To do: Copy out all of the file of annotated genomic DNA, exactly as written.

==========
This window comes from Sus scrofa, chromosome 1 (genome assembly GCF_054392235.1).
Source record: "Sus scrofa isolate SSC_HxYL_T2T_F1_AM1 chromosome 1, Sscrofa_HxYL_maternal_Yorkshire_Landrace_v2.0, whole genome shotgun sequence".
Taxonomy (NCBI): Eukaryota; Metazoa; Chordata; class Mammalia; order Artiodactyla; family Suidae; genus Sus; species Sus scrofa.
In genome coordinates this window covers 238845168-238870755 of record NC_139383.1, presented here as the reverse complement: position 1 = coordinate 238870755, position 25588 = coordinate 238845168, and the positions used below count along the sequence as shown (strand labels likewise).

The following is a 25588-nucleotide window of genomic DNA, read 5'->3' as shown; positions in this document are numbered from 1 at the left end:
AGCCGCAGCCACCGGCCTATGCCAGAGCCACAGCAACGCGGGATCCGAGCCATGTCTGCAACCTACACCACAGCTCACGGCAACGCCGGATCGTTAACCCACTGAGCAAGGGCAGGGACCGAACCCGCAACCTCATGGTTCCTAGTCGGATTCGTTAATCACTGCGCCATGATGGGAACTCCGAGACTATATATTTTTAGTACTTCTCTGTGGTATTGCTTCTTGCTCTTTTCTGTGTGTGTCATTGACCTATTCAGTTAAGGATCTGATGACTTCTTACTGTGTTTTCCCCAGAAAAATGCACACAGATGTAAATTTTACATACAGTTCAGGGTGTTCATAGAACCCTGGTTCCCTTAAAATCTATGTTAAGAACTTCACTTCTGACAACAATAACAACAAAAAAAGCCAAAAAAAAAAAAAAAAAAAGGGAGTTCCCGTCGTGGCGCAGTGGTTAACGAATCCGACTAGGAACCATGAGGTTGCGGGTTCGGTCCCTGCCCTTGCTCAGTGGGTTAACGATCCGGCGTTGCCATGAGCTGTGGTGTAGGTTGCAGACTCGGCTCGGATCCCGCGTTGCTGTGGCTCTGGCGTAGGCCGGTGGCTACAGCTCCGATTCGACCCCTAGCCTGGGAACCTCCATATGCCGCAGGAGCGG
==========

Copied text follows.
This window comes from Sus scrofa, chromosome 1 (genome assembly GCF_054392235.1).
Source record: "Sus scrofa isolate SSC_HxYL_T2T_F1_AM1 chromosome 1, Sscrofa_HxYL_maternal_Yorkshire_Landrace_v2.0, whole genome shotgun sequence".
Taxonomy (NCBI): Eukaryota; Metazoa; Chordata; class Mammalia; order Artiodactyla; family Suidae; genus Sus; species Sus scrofa.
In genome coordinates this window covers 238845168-238870755 of record NC_139383.1, presented here as the reverse complement: position 1 = coordinate 238870755, position 25588 = coordinate 238845168, and the positions used below count along the sequence as shown (strand labels likewise).

The following is a 25588-nucleotide window of genomic DNA, read 5'->3' as shown; positions in this document are numbered from 1 at the left end:
AGCCGCAGCCACCGGCCTATGCCAGAGCCACAGCAACGCGGGATCCGAGCCATGTCTGCAACCTACACCACAGCTCACGGCAACGCCGGATCGTTAACCCACTGAGCAAGGGCAGGGACCGAACCCGCAACCTCATGGTTCCTAGTCGGATTCGTTAATCACTGCGCCATGATGGGAACTCCGAGACTATATATTTTTAGTACTTCTCTGTGGTATTGCTTCTTGCTCTTTTCTGTGTGTGTCATTGACCTATTCAGTTAAGGATCTGATGACTTCTTACTGTGTTTTCCCCAGAAAAATGCACACAGATGTAAATTTTACATACAGTTCAGGGTGTTCATAGAACCCTGGTTCCCTTAAAATCTATGTTAAGAACTTCACTTCTGACAACAATAACAACAAAAAAAGCCAAAAAAAAAAAAAAAAAAAGGGAGTTCCCGTCGTGGCGCAGTGGTTAACGAATCCGACTAGGAACCATGAGGTTGCGGGTTCGGTCCCTGCCCTTGCTCAGTGGGTTAACGATCCGGCGTTGCCATGAGCTGTGGTGTAGGTTGCAGACTCGGCTCGGATCCCGCGTTGCTGTGGCTCTGGCGTAGGCCGGTGGCTACAGCTCCGATTCGACCCCTAGCCTGGGAACCTCCATATGCCGCAGGAGCGG